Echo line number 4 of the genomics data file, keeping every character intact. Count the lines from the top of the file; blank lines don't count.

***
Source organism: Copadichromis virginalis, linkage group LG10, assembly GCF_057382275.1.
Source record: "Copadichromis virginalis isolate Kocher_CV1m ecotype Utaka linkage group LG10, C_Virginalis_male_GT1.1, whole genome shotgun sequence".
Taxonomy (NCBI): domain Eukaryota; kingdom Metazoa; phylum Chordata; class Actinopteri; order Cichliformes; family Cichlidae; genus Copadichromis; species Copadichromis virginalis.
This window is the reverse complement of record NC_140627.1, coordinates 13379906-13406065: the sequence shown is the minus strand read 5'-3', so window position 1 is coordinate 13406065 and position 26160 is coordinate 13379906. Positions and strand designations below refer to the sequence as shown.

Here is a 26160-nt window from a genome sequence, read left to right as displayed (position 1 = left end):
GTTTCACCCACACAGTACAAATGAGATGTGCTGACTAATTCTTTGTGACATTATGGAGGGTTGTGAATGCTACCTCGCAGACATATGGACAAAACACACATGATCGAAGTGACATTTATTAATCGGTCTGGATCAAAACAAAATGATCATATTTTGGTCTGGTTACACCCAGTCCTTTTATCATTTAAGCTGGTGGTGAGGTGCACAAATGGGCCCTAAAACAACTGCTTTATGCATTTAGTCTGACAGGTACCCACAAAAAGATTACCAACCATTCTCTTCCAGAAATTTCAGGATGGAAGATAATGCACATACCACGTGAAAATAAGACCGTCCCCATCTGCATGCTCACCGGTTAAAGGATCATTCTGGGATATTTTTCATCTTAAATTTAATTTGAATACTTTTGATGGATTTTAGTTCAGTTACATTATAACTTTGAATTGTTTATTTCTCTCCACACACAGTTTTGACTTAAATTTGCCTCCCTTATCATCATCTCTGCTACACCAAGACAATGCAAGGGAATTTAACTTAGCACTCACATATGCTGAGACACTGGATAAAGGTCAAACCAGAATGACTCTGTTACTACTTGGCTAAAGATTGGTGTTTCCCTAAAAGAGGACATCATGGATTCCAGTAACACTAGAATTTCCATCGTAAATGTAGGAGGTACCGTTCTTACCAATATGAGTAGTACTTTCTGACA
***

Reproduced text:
This window is the reverse complement of record NC_140627.1, coordinates 13379906-13406065: the sequence shown is the minus strand read 5'-3', so window position 1 is coordinate 13406065 and position 26160 is coordinate 13379906. Positions and strand designations below refer to the sequence as shown.